Posted by: rcottrill | October 23, 2017

Crown Him with Many Crowns

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Words: stanzas 1, 5, 6 and 9: Matthew Bridges (b. July 14, 1800; d. Oct. 6, 1894); stanzas 2, 3 and 4: Godfrey Thring (b. Mar. 25, 1823; d. Sept. 13, 1903)
Music: Diademata, by George Job Elvey (b. Mar. 27, 1816; d. Dec. 9, 1893)

Wordwise Hymns (Matthew Bridges) (for another article see here)
The Cyber Hymnal

Note: This great hymn (with a great tune) is the combined work of two hymn writers, Matthew Bridges and Godfrey Thring. The Cyber Hymnal gives nine stanzas all together, with some unusual phrases applied to Christ. For example (in stanza 9):

Crown Him the Lord of years,
The Potentate of time.

When Queen Elizabeth II ascended to the throne of Britain and several Commonwealth nations in 1952, a royal crown was placed upon her head.

Such a crown represents several things. It’s a symbol of recognized honour, and a symbol of the legitimacy or lawfulness of the monarch’s rule. It also is a mark of the authority that goes with the throne, and a reminder of the responsibility to rule well. That responsibility is no small thing. William Shakespeare wrote of it in his day, ““Uneasy lies the head that wears a crown,” suggesting the sleepless nights the ruler may face.

In the Bible, the word “crown” is used dozens of times. It appears in the Old Testament, after Israel becomes a monarchy. Of one instance we read, “He brought out the king’s son [Joash], put the crown on him, and gave him the Testimony [a copy of the Law]; they made him king and anointed him, and they clapped their hands and said, ‘Long live the king!’” (II Kgs. 11:12). When Esther became queen of Persia, the Bible says, “[King Ahasuerus] set the royal crown upon her head and made her queen instead of Vashti” (Est. 2:17).

In the New Testament, two particular Greek words are translated “crown.” One is stephanos, which refers to a garland (often woven of oak leaves) placed on the head as an award for winning athletic contests. The ancients used these instead of the medals awarded today. “Everyone who competes for the prize is temperate [disciplined] in all things. Now they do it to obtain a perishable crown [stephanos]” (I Cor. 9:25). This word is also used of the various awards Christians will receive in heaven for their faithful life and ministry on earth (e.g. II Tim. 4:8).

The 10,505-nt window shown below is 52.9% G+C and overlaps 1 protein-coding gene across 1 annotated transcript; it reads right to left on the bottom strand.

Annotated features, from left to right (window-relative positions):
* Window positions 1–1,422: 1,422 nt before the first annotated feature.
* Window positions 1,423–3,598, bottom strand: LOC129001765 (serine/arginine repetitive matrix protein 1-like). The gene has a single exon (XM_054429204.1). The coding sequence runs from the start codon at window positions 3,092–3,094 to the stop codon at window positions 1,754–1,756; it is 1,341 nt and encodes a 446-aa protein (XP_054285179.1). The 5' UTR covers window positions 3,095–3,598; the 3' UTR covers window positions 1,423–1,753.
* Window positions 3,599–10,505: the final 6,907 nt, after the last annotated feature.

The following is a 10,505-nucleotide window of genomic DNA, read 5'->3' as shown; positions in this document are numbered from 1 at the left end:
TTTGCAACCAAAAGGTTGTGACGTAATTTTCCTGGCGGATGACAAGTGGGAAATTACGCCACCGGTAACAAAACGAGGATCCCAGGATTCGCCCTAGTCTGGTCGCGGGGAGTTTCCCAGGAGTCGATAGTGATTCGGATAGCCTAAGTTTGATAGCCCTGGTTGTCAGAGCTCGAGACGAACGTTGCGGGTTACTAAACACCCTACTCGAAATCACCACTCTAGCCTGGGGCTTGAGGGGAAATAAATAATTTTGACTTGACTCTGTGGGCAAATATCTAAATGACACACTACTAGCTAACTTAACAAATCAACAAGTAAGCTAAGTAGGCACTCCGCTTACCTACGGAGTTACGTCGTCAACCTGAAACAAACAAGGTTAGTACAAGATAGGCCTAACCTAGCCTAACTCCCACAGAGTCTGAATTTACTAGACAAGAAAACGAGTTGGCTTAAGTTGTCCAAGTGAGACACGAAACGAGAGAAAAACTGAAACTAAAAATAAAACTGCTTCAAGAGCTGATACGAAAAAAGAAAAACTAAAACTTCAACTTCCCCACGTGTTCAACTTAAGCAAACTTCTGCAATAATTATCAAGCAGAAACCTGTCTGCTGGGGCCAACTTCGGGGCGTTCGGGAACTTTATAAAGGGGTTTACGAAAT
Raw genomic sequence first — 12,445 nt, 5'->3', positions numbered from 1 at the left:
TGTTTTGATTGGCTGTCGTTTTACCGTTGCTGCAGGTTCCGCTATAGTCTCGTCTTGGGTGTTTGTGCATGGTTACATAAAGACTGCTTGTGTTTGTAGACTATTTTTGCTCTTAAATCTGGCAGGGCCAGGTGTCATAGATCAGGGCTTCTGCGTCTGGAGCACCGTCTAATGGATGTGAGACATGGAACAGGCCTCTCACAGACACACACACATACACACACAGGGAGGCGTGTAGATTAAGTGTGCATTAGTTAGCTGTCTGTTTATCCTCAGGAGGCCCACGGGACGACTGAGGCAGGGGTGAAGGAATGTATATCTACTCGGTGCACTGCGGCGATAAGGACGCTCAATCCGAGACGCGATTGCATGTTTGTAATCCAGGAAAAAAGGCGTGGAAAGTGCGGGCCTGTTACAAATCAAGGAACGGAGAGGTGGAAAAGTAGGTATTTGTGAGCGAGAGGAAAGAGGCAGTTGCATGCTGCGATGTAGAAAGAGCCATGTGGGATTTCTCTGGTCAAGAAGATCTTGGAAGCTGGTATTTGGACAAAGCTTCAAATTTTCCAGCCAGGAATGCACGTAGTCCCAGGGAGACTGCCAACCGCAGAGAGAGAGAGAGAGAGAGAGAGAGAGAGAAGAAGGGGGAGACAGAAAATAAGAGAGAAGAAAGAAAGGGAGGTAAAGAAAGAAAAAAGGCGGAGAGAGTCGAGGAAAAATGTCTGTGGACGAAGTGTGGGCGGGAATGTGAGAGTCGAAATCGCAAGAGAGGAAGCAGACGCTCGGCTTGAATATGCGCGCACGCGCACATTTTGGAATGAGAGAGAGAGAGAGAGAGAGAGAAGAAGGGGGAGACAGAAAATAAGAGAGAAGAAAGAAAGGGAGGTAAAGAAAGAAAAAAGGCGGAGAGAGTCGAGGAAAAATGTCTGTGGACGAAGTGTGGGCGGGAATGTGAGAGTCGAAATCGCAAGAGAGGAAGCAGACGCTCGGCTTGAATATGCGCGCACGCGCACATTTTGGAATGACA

A different Greek word is used for the royal crown that will be placed on the head of the Lord Jesus in recognition of His coming reign as “King of kings and Lord of Lords” (Rev. 19:11-16). In this case the Greek word is diadema, referring to a kingly crown, a royal diadem. This will appear to be “many crowns” (vs. 12) nested together, perhaps picturing Christ’s rule over all the kings of the earth.

Edward Henry Bickersteth, Jr. (1825-1906) was an English pastor, hymn writer, and hymnal editor. In 1866 he published a lengthy poem (filling nearly four hundred pages) called Yesterday, Today and Forever. It traces earthly history, with particular emphasis on the death and resurrection of Christ, and on His ultimate triumph yet to come. In dealing with Revelation 19:11-16, where we read of the heavenly crowning of Christ, Bickersteth piles phrase on phrase to give us some small idea of the thrilling glory of the scene. (The “hierarchal presbytery” refers to the elders around God’s throne (Rev. 4:4), perhaps representatives of the church.)